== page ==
Along with the common features of pseudo-localization just discussed, you can pseudo-localize graphics and audio, content such as Help files or Web content, and mirroring properties for BiDi languages. Moreover, commenting models provide a useful way of passing along information-within resource files-to localization teams.
Some software products make heavy use of graphical and audio resources. When these resources are used to build a localizable UI, pseudo-localization can be applied to them as well. The technique for this pseudo-localization depends on the project. For example, graphic elements can be modified to display their file name on top of the graphic itself. Also, audio files can be extended to contain their file name character by character.
Bugs found during content localization are similar to those seen in the localization of other components: incorrect display of characters, hard-coding of strings, incorrect BiDi text flow, or mirroring-enabling. Since the volume of content can be significant, it is important to be able to test the content files for these problems early in the product cycle. As mentioned earlier, pseudo-features are often provided as add-ons to existing tools for content localization.
Creating truly mirrored applications is described in Chapter 8, "Mirroring." To test if a product is correctly enabled for BiDi or mirroring, you can simulate the localization process by changing all file and dialog box properties in the same way the localizer would. By changing BiDi or mirroring properties only and not pseudo-localizing other resources, you can create builds to test BiDi and mirroring-enabling specifically. Figure 12-2 shows a pseudo-mirrored version of Microsoft Paint. Note the images and UI elements that are mirrored. Also worth noting is the English text that is displayed in a right-to-left order, resulting in punctuation marks that appear to the left of a sentence.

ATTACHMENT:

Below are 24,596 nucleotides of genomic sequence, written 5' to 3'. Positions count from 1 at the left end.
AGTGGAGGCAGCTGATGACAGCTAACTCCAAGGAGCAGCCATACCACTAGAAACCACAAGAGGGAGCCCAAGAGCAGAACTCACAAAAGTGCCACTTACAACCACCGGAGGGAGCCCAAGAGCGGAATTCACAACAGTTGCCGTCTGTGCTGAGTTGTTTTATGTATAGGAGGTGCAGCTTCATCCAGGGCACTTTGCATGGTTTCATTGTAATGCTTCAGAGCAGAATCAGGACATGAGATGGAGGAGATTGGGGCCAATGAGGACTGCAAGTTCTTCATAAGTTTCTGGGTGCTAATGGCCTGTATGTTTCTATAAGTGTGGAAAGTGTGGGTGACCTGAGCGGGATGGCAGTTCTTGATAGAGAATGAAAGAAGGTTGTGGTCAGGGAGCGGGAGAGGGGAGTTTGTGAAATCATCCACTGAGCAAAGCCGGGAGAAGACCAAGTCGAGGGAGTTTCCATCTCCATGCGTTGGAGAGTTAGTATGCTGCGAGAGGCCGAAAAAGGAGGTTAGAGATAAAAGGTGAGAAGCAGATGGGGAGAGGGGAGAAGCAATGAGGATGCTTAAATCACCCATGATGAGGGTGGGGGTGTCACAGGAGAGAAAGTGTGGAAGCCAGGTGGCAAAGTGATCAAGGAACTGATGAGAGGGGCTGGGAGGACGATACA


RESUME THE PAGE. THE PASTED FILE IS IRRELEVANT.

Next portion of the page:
Figure 12.2 - A pseudo-mirrored version of Microsoft Paint.
Many resource formats support a commenting model of some kind. Information on whether strings can be localized, whether limitations on the string length exist, or simply regular comments can be added to the resource files and passed on to localization.
Alternatively, when no commenting model is available, agreements can be made between development and localization teams on how to document information. Examples of this are the use of certain identifier ranges or names for non-localizable items, the separation of localizable elements in separate resource dynamic-link libraries (DLLs), and the maintenance of separate instruction files attached to resource files.
Based on the information that the development team provides, use the pseudo-localization tools to create pseudo-localized strings. By doing so, you can prevent many potential localizability bugs from entering a pseudo-localized build. The information can also be passed on to the different localization teams, and localized strings can be verified for compliance with the rules that developers establish.